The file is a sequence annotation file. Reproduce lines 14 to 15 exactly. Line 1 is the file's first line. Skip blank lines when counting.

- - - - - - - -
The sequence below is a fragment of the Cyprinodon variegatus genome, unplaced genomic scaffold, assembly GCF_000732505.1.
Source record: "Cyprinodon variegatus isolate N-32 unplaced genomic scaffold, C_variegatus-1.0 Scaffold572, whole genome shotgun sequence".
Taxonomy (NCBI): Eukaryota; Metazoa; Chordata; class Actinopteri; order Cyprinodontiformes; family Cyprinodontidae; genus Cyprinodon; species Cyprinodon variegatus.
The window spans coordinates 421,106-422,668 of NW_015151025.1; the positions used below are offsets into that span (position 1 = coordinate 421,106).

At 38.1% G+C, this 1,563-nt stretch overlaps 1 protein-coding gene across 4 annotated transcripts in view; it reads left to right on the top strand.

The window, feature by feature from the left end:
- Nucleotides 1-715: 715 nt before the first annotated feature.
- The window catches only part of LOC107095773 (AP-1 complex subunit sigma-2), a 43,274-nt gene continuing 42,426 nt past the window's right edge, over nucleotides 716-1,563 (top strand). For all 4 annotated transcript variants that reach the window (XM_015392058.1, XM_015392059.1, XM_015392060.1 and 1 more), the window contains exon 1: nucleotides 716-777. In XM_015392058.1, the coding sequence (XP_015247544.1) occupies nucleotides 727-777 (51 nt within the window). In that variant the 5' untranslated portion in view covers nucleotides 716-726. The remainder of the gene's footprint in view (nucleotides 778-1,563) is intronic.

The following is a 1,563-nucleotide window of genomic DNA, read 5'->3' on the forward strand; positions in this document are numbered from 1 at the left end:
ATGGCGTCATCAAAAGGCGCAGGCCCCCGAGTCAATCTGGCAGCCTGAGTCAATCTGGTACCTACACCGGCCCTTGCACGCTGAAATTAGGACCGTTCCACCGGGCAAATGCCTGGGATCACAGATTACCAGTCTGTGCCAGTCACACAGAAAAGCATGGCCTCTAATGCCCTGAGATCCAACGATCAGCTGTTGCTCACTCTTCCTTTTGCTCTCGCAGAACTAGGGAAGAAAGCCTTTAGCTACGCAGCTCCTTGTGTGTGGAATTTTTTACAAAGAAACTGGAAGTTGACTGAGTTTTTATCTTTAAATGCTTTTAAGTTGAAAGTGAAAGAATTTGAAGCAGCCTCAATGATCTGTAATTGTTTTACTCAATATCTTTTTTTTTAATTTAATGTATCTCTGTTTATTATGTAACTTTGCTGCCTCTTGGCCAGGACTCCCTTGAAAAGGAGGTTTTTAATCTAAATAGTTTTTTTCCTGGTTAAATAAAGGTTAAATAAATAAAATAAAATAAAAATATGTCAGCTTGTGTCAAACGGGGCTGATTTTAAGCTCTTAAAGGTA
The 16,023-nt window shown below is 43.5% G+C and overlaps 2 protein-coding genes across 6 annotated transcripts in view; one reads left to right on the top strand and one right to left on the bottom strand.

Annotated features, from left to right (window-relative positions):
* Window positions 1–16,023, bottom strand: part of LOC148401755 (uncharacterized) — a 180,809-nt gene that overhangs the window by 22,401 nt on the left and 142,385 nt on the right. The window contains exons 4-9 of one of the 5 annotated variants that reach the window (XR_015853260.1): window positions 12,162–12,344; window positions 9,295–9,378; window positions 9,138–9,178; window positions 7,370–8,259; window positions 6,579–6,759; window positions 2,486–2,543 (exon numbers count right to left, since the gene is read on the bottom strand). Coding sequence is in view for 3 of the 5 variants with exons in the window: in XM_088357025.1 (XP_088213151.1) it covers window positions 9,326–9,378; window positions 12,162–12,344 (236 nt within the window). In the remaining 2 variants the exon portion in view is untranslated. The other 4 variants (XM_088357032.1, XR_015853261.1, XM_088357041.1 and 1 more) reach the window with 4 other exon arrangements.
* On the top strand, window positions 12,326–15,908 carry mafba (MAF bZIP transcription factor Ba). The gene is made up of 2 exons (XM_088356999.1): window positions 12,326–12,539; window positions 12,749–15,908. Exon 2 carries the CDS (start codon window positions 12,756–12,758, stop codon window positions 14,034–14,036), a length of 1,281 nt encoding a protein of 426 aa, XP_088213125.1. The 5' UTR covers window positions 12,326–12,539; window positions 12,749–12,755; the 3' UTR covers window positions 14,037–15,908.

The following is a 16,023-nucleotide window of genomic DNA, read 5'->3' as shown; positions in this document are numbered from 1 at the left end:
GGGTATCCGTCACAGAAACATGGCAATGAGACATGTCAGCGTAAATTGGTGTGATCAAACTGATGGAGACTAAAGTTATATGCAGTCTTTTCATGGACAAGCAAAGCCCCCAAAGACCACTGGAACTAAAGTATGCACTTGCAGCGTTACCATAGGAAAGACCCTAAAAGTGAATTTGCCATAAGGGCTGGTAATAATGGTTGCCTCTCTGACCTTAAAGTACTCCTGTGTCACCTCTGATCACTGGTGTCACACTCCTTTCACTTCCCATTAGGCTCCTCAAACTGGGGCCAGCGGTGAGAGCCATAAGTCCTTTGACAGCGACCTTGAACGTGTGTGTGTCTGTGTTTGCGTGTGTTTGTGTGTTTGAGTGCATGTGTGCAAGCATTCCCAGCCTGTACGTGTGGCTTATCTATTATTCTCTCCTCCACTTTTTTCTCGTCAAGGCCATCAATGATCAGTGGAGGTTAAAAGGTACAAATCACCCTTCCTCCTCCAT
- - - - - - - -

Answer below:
* On the top strand, window positions 12,326–15,908 carry mafba (MAF bZIP transcription factor Ba). The gene is made up of 2 exons (XM_088356999.1): window positions 12,326–12,539; window positions 12,749–15,908. Exon 2 carries the CDS (start codon window positions 12,756–12,758, stop codon window positions 14,034–14,036), a length of 1,281 nt encoding a protein of 426 aa, XP_088213125.1. The 5' UTR covers window positions 12,326–12,539; window positions 12,749–12,755; the 3' UTR covers window positions 14,037–15,908.

The following is a 16,023-nucleotide window of genomic DNA, read 5'->3' as shown; positions in this document are numbered from 1 at the left end: